Summary: Devil

A TEMPTATION OR A TEST? (LUKE 4:1-13) Grammar Bible (English) Tatabahasa Alkitab (Indonesian) Biblia de Gramática (Spanish) Gramatika Bibliya (Filipino) Chinese Bible (Chinese)


When I was a boy in west Texas, we lived on the west fork of the Brazos River. In the summertime there was not enough water in the stream to rust a shingle nail. It was dry. In the wintertime, however, you could have kept a battleship afloat in it. One year we had a flood, and it washed out a railroad bridge over the river. Santa Fe railroad workers came immediately to build a new bridge. When the bridge was completed, they put two engines on the bridge and tied down the whistles. In our little town we had never heard two engine whistles blow at the same time, so everyone raced to the bridge, all twenty seven of us. One brave fellow in the crowd asked, “What are you doing?” The engineer replied, “We are testing the bridge.” “Do you think it will break?” queried the young man. “Of course it won’t break,” the engineer said with almost a sneer. “If you know it won’t break, why are you putting engines on the break.” The young man wondered. “Just to prove that it won’t break,” said the engineer. (J. Vernon McGee, Luke (The Gospels))

Jesus’ inauguration into pubic ministry was accompanied by the Spirt (Luke 3:22) and acknowledged by the Father (Luke 3:22, And the Holy Ghost descended in a bodily shape like a dove upon him, and a voice came from heaven, which said, Thou art my beloved Son; in thee I am well pleased). The Spirt, specifically never left him from His baptism in Jordan in the previous chapter (Luke 3:22) to His temptation in the wilderness (Luke 4:1) and into Galilee (Luke 4:14) after the temptation.

What is a temptation? How does the devil test us? Why in the Greek language is a temptation that drowns us is no different from a test to develop us?

Be Cautious and Commanded by God

1 Jesus, full of the Holy Spirit, left the Jordan and was led by the Spirit into the wilderness, 2 where for forty days he was tempted by the devil. He ate nothing during those days, and at the end of them he was hungry. 3 The devil said to him, “If you are the Son of God, tell this stone to become bread.” 4 Jesus answered, “It is written: ‘Man shall not live on bread alone.’” (Luke 4:1-4)

Alexander MacLaren, in a sermon entitled “Faith Tested and Crowned,” distinguished between being tempted and being tested or tried. He said that, “the former word conveys the idea of appealing to the worst part of man, with the wish that he may yield and do the wrong. The latter means an appeal to the better part of man, with the desire that he should stand. Temptation says, 'Do this pleasant thing; do not be hindered by the fact that it is wrong.' Trial or proving says, 'Do this right and noble thing; do not be hindered by the fact that it is painful.' The one is a sweet, beguiling melody, breathing soft indulgence and relaxation over the soul; the other is a peeling trumpet-call to high achievements.”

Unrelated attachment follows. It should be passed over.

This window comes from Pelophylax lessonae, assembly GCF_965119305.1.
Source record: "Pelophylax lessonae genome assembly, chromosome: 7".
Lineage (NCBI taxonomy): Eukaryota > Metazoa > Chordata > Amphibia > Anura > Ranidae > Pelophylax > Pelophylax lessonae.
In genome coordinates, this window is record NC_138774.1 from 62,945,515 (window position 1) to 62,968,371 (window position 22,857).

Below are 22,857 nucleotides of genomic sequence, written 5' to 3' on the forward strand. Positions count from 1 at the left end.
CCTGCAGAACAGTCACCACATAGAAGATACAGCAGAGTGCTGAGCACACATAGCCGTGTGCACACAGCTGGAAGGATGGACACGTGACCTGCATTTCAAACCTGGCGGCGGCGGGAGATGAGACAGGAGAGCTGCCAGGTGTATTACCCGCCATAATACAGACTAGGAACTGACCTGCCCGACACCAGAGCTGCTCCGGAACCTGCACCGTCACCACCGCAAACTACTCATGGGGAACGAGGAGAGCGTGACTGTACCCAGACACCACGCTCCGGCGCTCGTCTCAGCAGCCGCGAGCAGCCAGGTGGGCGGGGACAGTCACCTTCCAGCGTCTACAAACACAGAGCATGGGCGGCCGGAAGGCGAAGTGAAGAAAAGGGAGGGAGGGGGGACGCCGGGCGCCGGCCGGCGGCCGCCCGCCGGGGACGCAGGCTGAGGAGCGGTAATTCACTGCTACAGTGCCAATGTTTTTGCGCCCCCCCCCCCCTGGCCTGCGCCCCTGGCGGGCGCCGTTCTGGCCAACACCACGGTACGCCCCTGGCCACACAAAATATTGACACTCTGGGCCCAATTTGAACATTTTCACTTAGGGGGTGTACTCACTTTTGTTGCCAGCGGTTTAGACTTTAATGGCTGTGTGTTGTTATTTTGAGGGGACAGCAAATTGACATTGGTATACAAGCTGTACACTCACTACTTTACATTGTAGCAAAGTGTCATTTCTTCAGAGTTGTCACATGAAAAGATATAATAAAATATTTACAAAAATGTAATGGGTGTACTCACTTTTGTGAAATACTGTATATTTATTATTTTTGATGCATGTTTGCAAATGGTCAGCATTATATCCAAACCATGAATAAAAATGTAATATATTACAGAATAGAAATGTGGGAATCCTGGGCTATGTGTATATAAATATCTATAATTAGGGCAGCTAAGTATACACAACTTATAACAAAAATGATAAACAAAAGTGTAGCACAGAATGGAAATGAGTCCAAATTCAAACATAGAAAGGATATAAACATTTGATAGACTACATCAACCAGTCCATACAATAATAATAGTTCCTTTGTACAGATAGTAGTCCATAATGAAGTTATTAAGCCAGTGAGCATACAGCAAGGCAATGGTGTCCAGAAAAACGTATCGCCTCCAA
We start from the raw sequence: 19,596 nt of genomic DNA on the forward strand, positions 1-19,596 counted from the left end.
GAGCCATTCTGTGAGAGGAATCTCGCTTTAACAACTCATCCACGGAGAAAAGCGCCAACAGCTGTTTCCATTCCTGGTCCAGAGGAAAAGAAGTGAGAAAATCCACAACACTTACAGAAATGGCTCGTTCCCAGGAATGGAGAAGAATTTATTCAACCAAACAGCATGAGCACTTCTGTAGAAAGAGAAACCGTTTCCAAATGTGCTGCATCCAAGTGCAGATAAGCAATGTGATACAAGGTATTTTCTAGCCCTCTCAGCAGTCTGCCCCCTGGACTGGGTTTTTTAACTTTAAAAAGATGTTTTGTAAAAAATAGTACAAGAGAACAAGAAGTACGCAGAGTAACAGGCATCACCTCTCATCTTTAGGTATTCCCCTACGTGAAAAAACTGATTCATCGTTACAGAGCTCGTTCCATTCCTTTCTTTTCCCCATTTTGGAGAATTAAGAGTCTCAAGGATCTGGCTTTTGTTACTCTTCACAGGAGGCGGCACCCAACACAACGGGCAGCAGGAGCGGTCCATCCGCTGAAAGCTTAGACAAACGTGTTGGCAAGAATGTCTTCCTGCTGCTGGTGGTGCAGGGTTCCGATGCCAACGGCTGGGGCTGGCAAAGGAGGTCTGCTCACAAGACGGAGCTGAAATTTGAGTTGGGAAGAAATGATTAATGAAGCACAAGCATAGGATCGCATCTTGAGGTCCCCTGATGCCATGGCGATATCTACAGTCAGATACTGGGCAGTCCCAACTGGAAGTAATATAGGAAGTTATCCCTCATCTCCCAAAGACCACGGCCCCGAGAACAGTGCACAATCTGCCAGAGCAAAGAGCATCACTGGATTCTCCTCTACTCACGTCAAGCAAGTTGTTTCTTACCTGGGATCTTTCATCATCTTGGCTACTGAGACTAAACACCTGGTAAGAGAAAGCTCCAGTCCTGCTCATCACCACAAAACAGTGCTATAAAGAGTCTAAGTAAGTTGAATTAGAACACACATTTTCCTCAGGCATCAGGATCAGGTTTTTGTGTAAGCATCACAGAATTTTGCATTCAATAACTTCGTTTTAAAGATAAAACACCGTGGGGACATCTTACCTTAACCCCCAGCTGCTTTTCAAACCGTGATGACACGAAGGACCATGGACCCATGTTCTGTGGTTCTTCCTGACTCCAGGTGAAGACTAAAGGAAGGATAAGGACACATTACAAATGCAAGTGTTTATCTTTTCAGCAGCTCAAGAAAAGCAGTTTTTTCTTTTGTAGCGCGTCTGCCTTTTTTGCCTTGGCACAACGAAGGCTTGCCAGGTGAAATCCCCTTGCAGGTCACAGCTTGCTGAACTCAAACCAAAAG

After Jesus was baptized but before His ministry began he was led by the Spirit into the wilderness to be tempted by the devil for forty days and forty nights (v 2). There are 14 instances of the verb “tempt” in the gospels, but surprisingly all but one was directed at Jesus and one from Jesus to test the disciples (John 6:6), so the Lord was fully tempted and truly understands our temptations. The Bible translates temptation and test interchangeably, a temptation when it is negative to defeat and disgrace us but a test when it is positive to develop and discipline us. Unlike our temptation which could be a test in disguise, Jesus’s temptation from others was all negative. Hebrews 4:15 says Jesus was in all points tempted like as we are, yet without sin. The sources of Jesus temptation in the Gospels include the devil (Matt 4:1), Pharisees and the Sadducees (Matt 16:1), the disciples of the Pharisees and the Herodians (Matt 22:16-18) and scribes (John 8:3), a lawyer (Matt 22:35) and others (Luke 11:16. He was not above tempting or testing the disciples (John 6:6) , but none with the wiles of the devil – his seduction, sophistication and smartness. The “devil” is sometimes translated as slanderer (1 Tim 3:11) and false accuser (2 Tim 3:3). Jesus was never tempted by men but by Satan in the Bible. The wilderness suggests a barren, bleak and backward place, a place of dehydration, death (Ex 14:11), deprivation, desertion, desolation (Joel 2:3) and distance. The temptations include acting on pride, aiming for power, abusing the privilege, abandoning God’s purpose and avoiding the pain.

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